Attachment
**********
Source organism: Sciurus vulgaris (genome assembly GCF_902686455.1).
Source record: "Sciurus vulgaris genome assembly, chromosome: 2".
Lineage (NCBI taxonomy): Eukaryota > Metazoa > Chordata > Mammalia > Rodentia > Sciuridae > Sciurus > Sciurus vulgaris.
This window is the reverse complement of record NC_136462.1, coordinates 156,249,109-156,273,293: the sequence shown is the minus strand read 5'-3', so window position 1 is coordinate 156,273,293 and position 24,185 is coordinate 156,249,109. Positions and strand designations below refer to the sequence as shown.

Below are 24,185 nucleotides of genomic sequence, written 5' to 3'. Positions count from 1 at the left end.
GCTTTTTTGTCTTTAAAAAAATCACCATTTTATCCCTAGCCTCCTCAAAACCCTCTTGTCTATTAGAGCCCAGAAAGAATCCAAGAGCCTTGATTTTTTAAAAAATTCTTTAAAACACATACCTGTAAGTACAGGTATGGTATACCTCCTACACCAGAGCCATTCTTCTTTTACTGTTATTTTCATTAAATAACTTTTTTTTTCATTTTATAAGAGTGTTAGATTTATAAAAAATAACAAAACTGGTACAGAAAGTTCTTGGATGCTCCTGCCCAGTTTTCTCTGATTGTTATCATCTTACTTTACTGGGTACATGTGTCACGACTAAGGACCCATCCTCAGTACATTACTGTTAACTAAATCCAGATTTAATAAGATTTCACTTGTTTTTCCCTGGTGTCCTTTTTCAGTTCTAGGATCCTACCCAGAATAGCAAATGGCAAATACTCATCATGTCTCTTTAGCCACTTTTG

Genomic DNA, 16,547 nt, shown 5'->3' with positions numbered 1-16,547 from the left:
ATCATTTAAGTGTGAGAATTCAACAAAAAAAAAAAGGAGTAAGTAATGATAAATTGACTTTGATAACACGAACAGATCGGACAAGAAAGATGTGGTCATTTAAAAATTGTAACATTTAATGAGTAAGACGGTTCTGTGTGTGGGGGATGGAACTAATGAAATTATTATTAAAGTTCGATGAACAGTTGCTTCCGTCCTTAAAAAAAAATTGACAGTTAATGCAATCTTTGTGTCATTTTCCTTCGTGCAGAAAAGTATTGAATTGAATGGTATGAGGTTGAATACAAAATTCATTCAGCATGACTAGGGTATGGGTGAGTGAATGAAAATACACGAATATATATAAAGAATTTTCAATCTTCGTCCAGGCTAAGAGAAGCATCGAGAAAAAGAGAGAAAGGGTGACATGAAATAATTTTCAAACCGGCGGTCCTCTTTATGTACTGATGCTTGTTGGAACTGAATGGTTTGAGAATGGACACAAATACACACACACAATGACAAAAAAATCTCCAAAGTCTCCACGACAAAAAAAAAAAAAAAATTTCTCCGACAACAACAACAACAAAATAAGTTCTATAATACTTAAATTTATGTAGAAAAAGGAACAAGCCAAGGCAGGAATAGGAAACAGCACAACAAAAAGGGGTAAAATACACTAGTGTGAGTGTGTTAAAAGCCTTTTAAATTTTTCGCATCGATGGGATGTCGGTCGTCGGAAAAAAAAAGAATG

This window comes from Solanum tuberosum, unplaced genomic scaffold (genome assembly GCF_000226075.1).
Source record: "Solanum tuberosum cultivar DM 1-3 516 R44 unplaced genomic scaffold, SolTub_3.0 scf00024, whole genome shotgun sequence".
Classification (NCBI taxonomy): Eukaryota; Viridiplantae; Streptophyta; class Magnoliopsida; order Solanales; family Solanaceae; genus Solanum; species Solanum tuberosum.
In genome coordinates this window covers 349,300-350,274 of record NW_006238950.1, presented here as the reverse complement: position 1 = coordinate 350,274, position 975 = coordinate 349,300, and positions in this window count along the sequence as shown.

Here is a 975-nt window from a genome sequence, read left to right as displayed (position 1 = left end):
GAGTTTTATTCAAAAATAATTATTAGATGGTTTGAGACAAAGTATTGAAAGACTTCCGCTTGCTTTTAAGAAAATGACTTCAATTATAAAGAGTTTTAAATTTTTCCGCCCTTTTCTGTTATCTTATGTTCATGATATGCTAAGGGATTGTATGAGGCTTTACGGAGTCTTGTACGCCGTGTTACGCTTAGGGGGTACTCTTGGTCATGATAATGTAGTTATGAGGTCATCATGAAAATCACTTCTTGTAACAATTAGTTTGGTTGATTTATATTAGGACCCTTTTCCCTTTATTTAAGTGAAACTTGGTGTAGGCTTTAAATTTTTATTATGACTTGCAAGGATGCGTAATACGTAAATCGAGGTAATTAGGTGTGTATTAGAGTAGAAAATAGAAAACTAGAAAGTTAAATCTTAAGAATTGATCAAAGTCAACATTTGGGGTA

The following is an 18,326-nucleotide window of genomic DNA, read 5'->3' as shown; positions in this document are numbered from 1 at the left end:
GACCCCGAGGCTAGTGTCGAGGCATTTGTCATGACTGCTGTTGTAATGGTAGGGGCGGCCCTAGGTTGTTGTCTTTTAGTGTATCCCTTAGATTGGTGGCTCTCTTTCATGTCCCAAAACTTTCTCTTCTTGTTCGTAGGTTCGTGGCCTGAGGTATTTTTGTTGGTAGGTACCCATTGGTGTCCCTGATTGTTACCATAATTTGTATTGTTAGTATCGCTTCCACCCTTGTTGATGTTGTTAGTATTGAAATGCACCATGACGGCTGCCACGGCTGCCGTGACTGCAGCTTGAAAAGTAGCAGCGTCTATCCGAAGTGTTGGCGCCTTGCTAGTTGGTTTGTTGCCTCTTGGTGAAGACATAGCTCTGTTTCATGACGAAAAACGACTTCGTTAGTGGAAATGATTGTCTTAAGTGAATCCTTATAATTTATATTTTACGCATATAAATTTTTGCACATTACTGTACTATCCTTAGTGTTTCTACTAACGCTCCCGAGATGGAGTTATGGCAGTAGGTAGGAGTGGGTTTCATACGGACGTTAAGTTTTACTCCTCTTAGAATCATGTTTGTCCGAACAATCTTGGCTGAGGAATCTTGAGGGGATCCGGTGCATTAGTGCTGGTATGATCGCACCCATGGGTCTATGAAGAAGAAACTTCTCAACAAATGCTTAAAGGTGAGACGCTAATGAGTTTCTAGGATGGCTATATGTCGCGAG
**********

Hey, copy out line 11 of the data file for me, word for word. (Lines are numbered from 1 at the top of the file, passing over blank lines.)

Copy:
Classification (NCBI taxonomy): Eukaryota; Viridiplantae; Streptophyta; class Magnoliopsida; order Solanales; family Solanaceae; genus Solanum; species Solanum tuberosum.